Group consisting of two extant genera, Psilotum and Tmesipteris, in one family, Psilotaceae. These plants are primitive in structure: Psilotum lacks both roots and leaves and is structurally similar to the fossil genus Rhynia.. Recent molecular systematic studies suggest that the family is actually related to primitive ferns. Tmesipteris has a more complex morphology in that it has structures on the aerial shoot that are foliar. Both Psilotum and Tmesipteris have compound sporangia called synangia. In the case of Psilotum these are three-parted.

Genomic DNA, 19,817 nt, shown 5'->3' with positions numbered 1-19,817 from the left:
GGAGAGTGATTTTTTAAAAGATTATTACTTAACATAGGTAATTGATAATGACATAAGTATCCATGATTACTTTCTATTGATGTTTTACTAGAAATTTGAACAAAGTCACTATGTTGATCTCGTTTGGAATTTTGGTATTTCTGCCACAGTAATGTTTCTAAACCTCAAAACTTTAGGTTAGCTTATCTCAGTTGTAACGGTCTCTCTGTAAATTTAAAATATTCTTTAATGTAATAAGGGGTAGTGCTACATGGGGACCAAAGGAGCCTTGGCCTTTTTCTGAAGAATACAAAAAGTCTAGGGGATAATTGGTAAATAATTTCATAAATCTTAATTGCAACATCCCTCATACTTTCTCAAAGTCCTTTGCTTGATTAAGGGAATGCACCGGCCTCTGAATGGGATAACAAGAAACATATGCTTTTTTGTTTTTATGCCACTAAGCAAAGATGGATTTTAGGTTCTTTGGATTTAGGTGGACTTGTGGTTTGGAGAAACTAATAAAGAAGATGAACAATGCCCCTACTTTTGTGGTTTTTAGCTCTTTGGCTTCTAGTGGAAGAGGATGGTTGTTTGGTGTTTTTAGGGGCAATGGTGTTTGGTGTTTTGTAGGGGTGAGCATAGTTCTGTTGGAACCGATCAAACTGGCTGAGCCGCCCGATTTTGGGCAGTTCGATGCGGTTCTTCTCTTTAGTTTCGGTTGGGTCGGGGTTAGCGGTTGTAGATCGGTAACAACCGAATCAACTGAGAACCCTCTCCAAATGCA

While both genera have aerial branches arising from stems embedded in its substrate, they both lack roots. The rhizomes are infected with mycorrhizae. Branching occurs dichotomously by the division of the apical meristem and is most obvious in the areal branches of Psilotum. While Psilotum lacks true leaves, it possesses leaf-like extentions of the stem called enations. Because these lack vasculature, they are not considered leaves. However, in Psilotum complanatum, a vascular trace occurs below the enations. The foliar structures of Tmesipteris are vascularized.
The gametophytes of both genera are non-photosynthetic and live in association with a fungus. In the case of Psilotum, the gametophyte of certain strains produce vascular tissue.